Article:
AAP ad salutes Dalit reformer Narayana Guru. Eye on Kerala for 2019?
A newspaper advertisement published by the Aam Aadmi Party (AAP) on 20 August revealed a surprising choice of icon.
At least one prominent English daily published from Delhi featured an ad by the minister for the welfare of SCs/STs in the Delhi government, Sandeep Kumar.
The large ad is a tribute to Kerala's iconic Dalit reformer Narayana Guru, and salutes him on his birth anniversary. Kumar also posted the ad on Twitter.
Given his portfolio, it makes sense for the minister to offer tributes to a Dalit icon. However, Narayana Guru is a strange choice, because the influence of his movement and legacy is restricted to Kerala and, to some extent, Tamil Nadu.
Dalit symbolism in Delhi's political circles has so far revolved largely around only BR Ambedkar. Political parties desirous of reaching out to the Dalit vote bank most frequently observe Ambedkar's anniversaries. His is the face most frequently seen in political posters. Against that backdrop, AAP's choice of a new symbol is surprising.
That AAP wants to expand its presence across the country has never been a secret. Its growing presence in Punjab, Gujarat and Goa dominates the headlines these days, but Kerala is among those states which are on the party's radar for the 2019 Lok Sabha elections.
AAP already has a sizeable following among Dalit voters in Delhi, Punjab, Gujarat and other states, and saluting Narayana Guru could be a ploy to reach out to the Dalit voters of Kerala.
However, at least three incongruities threaten the prospects of AAP enjoying a fruitful association with the reformer's legacy.
First, the followers of Narayana Guru have already formed a political party. Sree Narayana Dharma Paripalana Yogam (SNDP), the organisation that claims his legacy, formed the Bharat Dharma Jana Sena (BDJS) political party last year and contested the recently held Assembly elections.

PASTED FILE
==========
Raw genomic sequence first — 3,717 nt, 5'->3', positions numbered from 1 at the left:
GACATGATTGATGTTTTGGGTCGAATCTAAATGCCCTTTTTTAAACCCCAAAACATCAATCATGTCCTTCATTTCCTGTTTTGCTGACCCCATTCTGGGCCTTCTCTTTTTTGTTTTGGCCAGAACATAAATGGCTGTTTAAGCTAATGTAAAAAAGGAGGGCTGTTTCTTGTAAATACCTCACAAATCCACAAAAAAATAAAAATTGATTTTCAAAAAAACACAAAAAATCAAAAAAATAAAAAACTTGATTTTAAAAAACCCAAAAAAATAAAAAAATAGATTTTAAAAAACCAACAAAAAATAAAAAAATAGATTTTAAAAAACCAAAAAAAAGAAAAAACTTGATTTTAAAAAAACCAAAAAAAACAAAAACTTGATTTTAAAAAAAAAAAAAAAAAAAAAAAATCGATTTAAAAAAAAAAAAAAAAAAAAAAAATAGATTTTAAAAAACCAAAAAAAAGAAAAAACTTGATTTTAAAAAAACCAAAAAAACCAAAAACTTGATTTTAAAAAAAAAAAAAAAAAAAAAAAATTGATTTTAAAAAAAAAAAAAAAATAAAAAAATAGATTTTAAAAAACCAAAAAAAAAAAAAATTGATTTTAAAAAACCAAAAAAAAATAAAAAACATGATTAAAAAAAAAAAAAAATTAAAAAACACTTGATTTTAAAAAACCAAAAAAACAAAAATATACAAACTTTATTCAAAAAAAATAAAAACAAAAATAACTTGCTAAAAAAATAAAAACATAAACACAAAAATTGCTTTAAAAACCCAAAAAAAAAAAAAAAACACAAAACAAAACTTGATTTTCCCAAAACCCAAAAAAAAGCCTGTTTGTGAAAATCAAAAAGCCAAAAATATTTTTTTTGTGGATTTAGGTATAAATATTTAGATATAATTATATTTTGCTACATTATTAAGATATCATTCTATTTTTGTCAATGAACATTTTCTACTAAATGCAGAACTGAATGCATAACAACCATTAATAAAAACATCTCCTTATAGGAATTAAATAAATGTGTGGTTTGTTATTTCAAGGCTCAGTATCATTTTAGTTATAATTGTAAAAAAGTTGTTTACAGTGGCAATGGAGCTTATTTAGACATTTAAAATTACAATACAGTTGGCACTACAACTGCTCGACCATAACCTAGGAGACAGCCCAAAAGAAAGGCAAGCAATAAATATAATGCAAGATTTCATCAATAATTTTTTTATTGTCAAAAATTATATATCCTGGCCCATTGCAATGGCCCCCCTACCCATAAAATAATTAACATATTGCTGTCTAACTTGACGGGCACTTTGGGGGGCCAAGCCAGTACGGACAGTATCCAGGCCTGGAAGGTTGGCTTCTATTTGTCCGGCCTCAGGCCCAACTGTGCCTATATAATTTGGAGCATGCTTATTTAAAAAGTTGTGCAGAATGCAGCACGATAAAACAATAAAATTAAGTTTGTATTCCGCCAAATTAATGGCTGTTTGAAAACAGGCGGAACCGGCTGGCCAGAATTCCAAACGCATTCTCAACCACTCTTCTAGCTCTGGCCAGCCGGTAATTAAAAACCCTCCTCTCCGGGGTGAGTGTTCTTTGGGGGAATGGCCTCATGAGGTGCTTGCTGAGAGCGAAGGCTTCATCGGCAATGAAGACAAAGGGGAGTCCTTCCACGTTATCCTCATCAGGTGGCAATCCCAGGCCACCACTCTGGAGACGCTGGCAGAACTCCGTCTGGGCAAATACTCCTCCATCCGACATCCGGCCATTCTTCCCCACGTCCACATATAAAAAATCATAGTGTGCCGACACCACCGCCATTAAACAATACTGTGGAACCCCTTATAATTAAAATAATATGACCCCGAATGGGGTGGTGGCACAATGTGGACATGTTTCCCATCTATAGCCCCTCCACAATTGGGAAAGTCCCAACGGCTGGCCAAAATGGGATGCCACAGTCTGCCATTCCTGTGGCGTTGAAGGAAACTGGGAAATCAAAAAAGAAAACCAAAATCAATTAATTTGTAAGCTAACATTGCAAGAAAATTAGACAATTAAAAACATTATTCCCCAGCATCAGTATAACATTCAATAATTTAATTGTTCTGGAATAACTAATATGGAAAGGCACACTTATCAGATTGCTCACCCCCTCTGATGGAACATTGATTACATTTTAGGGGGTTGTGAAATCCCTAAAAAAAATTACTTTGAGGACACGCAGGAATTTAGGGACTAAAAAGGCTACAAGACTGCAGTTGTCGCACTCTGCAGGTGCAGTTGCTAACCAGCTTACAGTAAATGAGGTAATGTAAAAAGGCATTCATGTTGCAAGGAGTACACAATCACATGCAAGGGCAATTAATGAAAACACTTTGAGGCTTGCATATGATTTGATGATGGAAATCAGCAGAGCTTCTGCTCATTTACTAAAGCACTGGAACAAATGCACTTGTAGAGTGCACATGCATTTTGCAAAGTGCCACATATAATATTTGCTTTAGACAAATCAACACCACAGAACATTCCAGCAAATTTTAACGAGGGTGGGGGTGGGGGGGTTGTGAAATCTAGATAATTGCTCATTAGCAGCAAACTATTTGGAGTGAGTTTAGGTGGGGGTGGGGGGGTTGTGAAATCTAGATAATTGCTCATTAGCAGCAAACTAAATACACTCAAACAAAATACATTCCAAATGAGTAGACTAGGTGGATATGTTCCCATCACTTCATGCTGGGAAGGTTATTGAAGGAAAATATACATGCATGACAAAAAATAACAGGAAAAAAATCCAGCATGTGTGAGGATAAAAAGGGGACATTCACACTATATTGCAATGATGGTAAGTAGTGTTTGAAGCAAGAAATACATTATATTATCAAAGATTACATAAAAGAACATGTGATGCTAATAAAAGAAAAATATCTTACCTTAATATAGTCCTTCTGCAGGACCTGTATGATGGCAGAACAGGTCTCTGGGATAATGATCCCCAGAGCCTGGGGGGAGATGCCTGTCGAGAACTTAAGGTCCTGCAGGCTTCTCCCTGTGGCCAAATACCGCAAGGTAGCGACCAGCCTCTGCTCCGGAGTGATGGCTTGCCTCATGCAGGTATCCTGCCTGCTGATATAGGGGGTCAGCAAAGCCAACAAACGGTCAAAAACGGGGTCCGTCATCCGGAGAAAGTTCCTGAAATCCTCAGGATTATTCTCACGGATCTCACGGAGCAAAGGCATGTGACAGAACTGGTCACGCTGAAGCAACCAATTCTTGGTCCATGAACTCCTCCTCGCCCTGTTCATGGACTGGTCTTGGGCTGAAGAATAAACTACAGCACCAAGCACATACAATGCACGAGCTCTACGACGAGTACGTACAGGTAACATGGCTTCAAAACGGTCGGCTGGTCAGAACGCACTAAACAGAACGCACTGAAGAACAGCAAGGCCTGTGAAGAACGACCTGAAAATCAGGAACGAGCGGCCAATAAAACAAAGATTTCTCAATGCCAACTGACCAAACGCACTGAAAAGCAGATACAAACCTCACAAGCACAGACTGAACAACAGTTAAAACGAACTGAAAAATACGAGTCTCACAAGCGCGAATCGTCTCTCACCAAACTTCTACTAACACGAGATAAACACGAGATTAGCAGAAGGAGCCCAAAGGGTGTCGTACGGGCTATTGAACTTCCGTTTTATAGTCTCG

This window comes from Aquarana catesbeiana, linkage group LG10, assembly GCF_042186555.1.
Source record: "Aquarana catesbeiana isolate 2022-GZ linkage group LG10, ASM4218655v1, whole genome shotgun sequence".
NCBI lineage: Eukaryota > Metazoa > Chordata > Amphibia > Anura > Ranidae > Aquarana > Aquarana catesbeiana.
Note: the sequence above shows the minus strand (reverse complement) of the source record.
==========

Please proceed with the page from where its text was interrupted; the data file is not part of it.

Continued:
Second, this party has also chosen its electoral partners. BDJS fought the elections in alliance with the BJP and together, they bagged over 14% of the votes in the state.
Joining hands with the BJP-RSS subjected the SNDP and the new party to heavy criticism from most of the other parties in the state, including the Congress, the Kerala Congress and the CPI(M). These parties slammed the SNDP for forgetting the teachings of Narayana Guru, who fought against casteism, while the RSS is widely perceived as an organisation for the so-called upper castes.
The third problem, which is yet to surface but may come up later, is that the convenor of AAP's Kerala unit is a former Leftist. CR Neelakandan is an environmental activist and writer, and was earlier a member of the CPI(M).
The CPI(M) has always had its strongest base among Narayana Guru's Ezhava community, but the party has been quite critical of the SNDP's decision to ally with the RSS-BJP. It remains to be seen whether Neelakandan approves of a reach out to the Ezhavas directly, or through the SNDP-BDJS.
However, these are early days for AAP in Kerala, and the party can afford to experiment on the road to 2019. What will be interesting to watch is whether the Delhi government ad turns out to be a one-off, or whether AAP follows it up later with a strategic outreach to the Dalit voters of Kerala.
Edited by Shreyas Sharma
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